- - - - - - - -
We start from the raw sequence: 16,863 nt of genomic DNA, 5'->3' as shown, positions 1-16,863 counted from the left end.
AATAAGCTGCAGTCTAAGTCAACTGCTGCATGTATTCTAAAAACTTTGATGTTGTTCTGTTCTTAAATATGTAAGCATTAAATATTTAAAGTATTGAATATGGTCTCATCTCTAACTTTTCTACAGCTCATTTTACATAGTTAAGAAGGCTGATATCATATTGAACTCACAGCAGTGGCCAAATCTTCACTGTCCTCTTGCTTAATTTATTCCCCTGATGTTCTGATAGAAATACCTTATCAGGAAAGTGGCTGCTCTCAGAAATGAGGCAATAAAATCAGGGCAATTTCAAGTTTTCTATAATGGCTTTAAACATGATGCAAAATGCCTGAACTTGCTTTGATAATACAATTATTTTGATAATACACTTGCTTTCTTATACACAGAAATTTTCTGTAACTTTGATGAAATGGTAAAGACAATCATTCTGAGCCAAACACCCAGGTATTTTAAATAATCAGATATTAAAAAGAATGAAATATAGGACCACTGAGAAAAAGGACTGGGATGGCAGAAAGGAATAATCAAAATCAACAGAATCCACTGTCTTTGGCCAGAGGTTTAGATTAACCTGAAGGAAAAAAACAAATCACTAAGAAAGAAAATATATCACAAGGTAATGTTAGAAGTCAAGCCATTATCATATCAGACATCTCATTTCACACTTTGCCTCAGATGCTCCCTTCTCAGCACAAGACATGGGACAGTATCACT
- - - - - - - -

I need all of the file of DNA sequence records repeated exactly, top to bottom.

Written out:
We start from the raw sequence: 16,863 nt of genomic DNA, 5'->3' as shown, positions 1-16,863 counted from the left end.
AATAAGCTGCAGTCTAAGTCAACTGCTGCATGTATTCTAAAAACTTTGATGTTGTTCTGTTCTTAAATATGTAAGCATTAAATATTTAAAGTATTGAATATGGTCTCATCTCTAACTTTTCTACAGCTCATTTTACATAGTTAAGAAGGCTGATATCATATTGAACTCACAGCAGTGGCCAAATCTTCACTGTCCTCTTGCTTAATTTATTCCCCTGATGTTCTGATAGAAATACCTTATCAGGAAAGTGGCTGCTCTCAGAAATGAGGCAATAAAATCAGGGCAATTTCAAGTTTTCTATAATGGCTTTAAACATGATGCAAAATGCCTGAACTTGCTTTGATAATACAATTATTTTGATAATACACTTGCTTTCTTATACACAGAAATTTTCTGTAACTTTGATGAAATGGTAAAGACAATCATTCTGAGCCAAACACCCAGGTATTTTAAATAATCAGATATTAAAAAGAATGAAATATAGGACCACTGAGAAAAAGGACTGGGATGGCAGAAAGGAATAATCAAAATCAACAGAATCCACTGTCTTTGGCCAGAGGTTTAGATTAACCTGAAGGAAAAAAACAAATCACTAAGAAAGAAAATATATCACAAGGTAATGTTAGAAGTCAAGCCATTATCATATCAGACATCTCATTTCACACTTTGCCTCAGATGCTCCCTTCTCAGCACAAGACATGGGACAGTATCACT